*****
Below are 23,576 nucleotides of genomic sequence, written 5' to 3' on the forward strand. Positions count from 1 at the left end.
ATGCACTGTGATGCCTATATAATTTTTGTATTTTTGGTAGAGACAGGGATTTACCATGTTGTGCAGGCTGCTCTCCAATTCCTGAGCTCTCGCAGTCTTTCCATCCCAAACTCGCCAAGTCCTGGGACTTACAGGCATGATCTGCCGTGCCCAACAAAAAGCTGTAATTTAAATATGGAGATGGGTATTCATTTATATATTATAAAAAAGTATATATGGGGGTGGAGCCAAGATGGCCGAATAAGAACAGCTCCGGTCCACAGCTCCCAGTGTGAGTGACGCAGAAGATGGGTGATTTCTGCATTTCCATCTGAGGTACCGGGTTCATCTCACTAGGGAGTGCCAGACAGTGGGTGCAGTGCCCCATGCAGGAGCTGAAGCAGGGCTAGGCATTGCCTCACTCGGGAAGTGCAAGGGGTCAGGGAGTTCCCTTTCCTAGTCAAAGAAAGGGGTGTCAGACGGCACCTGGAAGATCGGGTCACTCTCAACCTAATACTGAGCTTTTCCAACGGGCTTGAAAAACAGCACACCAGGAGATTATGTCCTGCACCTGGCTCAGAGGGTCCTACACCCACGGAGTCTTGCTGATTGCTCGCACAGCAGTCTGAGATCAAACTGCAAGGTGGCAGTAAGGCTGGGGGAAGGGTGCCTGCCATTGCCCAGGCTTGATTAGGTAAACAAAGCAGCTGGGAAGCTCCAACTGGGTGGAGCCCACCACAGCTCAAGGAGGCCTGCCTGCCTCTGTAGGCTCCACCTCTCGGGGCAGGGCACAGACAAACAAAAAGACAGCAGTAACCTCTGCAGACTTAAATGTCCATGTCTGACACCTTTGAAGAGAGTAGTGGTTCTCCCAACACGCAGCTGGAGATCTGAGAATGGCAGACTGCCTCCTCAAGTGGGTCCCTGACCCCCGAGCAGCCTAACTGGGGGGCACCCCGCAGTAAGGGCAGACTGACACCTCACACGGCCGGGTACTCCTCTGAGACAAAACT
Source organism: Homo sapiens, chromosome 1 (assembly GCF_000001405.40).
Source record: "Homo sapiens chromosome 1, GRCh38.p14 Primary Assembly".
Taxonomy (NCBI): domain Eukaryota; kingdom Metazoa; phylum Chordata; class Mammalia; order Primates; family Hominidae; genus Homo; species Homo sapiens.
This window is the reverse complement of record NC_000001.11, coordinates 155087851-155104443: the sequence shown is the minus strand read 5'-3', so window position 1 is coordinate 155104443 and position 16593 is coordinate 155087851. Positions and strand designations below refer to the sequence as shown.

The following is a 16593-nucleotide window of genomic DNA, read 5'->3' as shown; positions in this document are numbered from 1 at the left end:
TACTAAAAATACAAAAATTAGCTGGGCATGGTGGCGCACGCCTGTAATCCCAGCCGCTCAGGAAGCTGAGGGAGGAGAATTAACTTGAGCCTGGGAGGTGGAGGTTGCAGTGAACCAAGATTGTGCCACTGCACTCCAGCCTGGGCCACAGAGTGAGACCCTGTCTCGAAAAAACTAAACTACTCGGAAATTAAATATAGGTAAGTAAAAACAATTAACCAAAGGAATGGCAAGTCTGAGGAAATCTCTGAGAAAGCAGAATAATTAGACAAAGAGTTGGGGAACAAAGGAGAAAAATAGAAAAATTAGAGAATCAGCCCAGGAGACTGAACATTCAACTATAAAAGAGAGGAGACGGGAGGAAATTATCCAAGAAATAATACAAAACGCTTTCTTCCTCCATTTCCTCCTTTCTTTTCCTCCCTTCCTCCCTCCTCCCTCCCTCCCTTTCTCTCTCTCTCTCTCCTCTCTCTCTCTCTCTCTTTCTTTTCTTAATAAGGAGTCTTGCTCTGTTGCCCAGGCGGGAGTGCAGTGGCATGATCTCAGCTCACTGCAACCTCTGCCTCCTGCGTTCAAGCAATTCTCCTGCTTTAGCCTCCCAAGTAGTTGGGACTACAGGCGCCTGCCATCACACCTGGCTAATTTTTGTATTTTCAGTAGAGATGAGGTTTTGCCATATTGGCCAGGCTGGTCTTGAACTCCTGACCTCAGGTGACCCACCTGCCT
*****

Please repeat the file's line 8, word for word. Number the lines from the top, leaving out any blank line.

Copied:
TACTAAAAATACAAAAATTAGCTGGGCATGGTGGCGCACGCCTGTAATCCCAGCCGCTCAGGAAGCTGAGGGAGGAGAATTAACTTGAGCCTGGGAGGTGGAGGTTGCAGTGAACCAAGATTGTGCCACTGCACTCCAGCCTGGGCCACAGAGTGAGACCCTGTCTCGAAAAAACTAAACTACTCGGAAATTAAATATAGGTAAGTAAAAACAATTAACCAAAGGAATGGCAAGTCTGAGGAAATCTCTGAGAAAGCAGAATAATTAGACAAAGAGTTGGGGAACAAAGGAGAAAAATAGAAAAATTAGAGAATCAGCCCAGGAGACTGAACATTCAACTATAAAAGAGAGGAGACGGGAGGAAATTATCCAAGAAATAATACAAAACGCTTTCTTCCTCCATTTCCTCCTTTCTTTTCCTCCCTTCCTCCCTCCTCCCTCCCTCCCTTTCTCTCTCTCTCTCTCCTCTCTCTCTCTCTCTCTTTCTTTTCTTAATAAGGAGTCTTGCTCTGTTGCCCAGGCGGGAGTGCAGTGGCATGATCTCAGCTCACTGCAACCTCTGCCTCCTGCGTTCAAGCAATTCTCCTGCTTTAGCCTCCCAAGTAGTTGGGACTACAGGCGCCTGCCATCACACCTGGCTAATTTTTGTATTTTCAGTAGAGATGAGGTTTTGCCATATTGGCCAGGCTGGTCTTGAACTCCTGACCTCAGGTGACCCACCTGCCT